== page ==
Section 41-4-12 of the Act applies only if the Eddy County sheriff, his deputies and the involved jailers at the Bernalillo County jail are law enforcement officers under Section 41^-3(D) (former Section 5-14-3(C), N.M.S.A. 1953 (Int.Supp. 1976)). We must first determine whether their “principal duties under law are to hold in custody any person accused of a criminal offense, [or] to maintain public order.”
We have previously held that “[a] jailer is an officer in the public domain, charged with the duty to maintain public order.” State v. Rhea, 94 N.M. 168, 608 P.2d 144 (1980). Their principal duties also include holding accused persons in custody. See Section 33-3-1 to 33-3-23, N.M.S.A. 1978. We hold that the Eddy County sheriff, his deputies and the jailers at the Bernalillo County jail were, in this instance, “law enforcement” officers within the meaning of Section 41-4-3(D).
In determining whether the Act allows suits in negligence against law enforcement officers, we are mindful that statutes are to be given effect as written, and where they are free from ambiguity, there is no room for construction. Keller v. City of Albuquerque, 85 N.M. 134, 509 P.2d 1329 (1973). The clear meaning of Section 41 — 4—4 of the Act, as pertinent here, is that law enforcement officers are not personally liable for malicious or fraudulent torts when committed while acting within the scope of their duties, except as provided in Section 41-4-12. Section 41-4-12, then removes both personal and governmental immunity for personal and bodily injury when caused by law enforcement officers while acting within the scope of their duties (although Section 41-4-4(C) requires the governmental entity to defend the officers and pay any settlement or judgment).
The majority of the Court of Appeals’ panel reasoned that because immunity was waived for certain negligent acts of public employees in Sections 41 — 4-5 to 41-4-11, and since the word “negligent” is not included in Section 41-4-12, the words “caused by” in Section 41-4-12, modified the statutory scheme and therefore the Legislature meant to exclude the waiver of negligence in Section 41-4-12. Under their reasoning, law enforcement officers and the governmental entity would only be liable for intentional, malicious and fraudulent acts committed by them. We cannot agree with the Court of Appeals’ construction of Section 41 — 4-12, especially when we view it in light of the legislative declaration contained in Section 41-4-2. The entire basis of the Act is premised on traditional concepts of negligence such as “duty” and “the reasonable prudent person’s standard of care.” Section 41-4-12 does not speak of liability for personal injury or bodily injury resulting from assault or battery when committed by law enforcement officers, which is the meaning given to the statute by the Court of Appeals. Instead, the Legislature used the words “caused by ” law enforcement officers. The words “caused by” do not differ significantly from the usual meaning of proximate cause found in ordinary negligence cases. Fulginiti v. Tocco, 462 F.2d 654 (3d Cir. 1972).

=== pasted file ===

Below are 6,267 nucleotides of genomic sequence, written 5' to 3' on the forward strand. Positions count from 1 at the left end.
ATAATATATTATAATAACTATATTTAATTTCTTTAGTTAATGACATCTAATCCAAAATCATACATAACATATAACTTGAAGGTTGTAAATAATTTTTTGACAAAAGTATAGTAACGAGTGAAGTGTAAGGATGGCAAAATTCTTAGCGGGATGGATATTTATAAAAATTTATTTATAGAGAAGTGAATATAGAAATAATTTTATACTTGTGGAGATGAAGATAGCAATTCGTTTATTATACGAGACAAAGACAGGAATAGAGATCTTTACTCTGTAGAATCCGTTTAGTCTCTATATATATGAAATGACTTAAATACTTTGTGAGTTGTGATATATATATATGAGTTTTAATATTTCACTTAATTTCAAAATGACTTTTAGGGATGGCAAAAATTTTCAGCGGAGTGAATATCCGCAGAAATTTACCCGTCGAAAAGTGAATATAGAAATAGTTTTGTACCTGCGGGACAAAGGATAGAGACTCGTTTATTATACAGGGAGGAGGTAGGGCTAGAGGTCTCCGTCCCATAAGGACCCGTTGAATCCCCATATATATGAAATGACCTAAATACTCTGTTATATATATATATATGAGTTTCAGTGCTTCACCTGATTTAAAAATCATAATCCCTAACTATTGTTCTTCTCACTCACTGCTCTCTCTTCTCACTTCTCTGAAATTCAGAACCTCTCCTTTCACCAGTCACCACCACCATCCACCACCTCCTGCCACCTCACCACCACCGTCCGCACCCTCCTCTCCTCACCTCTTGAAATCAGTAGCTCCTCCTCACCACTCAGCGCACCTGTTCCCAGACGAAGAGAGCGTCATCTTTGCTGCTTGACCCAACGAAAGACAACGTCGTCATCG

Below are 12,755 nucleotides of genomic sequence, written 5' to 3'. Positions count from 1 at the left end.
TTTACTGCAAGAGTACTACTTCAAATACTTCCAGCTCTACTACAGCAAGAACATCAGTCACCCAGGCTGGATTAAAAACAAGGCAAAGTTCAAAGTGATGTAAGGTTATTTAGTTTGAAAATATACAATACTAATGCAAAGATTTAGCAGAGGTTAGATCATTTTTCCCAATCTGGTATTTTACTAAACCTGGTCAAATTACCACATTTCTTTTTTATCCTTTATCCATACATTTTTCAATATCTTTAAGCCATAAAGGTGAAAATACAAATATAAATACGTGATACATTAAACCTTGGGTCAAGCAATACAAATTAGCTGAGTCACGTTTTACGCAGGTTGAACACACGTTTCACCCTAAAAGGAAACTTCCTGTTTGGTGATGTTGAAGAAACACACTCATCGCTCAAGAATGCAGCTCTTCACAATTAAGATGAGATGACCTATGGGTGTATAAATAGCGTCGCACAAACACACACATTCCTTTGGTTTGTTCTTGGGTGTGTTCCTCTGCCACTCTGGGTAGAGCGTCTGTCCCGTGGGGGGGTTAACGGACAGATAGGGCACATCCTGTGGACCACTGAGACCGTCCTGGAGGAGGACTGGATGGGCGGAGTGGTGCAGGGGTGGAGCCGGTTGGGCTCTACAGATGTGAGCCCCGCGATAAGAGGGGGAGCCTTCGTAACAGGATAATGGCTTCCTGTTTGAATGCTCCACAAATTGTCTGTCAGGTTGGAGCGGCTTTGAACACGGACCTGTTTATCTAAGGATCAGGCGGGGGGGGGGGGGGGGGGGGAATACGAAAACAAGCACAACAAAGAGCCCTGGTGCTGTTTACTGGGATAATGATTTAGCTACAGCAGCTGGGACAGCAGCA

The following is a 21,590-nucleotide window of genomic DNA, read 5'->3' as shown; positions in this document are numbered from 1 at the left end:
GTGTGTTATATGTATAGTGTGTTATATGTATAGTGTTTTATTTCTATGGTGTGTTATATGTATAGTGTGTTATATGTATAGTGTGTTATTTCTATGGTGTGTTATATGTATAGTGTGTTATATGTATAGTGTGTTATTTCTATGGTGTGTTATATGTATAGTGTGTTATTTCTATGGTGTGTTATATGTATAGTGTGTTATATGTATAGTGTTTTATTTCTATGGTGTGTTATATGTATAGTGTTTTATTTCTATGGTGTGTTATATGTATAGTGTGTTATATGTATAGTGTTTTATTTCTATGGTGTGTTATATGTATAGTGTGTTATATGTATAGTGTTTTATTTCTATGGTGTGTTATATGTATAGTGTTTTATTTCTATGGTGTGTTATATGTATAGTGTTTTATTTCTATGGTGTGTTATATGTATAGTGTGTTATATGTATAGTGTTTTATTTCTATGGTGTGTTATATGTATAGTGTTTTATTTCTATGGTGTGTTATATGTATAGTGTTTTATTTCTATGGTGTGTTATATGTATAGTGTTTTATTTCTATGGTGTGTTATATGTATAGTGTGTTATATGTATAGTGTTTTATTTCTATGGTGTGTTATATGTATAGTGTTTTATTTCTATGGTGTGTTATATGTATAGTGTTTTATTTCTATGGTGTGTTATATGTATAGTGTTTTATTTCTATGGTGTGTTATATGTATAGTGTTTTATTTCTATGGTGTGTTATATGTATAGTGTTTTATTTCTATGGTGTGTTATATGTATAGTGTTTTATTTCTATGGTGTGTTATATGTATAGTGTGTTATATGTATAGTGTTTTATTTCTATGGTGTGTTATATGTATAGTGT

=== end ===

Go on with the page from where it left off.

*333“Cause” is a term traditionally used in negligence actions in New Mexico. See e.g., New Mexico State Highway Dept. v. Van Dyke, 90 N.M. 357, 563 P.2d 1150 (1977). See also C & H Const. & Paving Co. v. Citizens Bank, 93 N.M. 150, 597 P.2d 1190 (Ct.App.1979), and cases cited therein. It applies to acts of omission as well as acts of commission. See Baca v. Baca, 81 N.M. 734, 472 P.2d 997 (Ct.App.1970). The Legislature is presumed to know the existing common law. State ex rel. Bird v. Apodaca, 91 N.M. 279, 573 P.2d 213 (1977). Under the existing common law, the “cause” of an event contemplates negligent as well as intentional acts.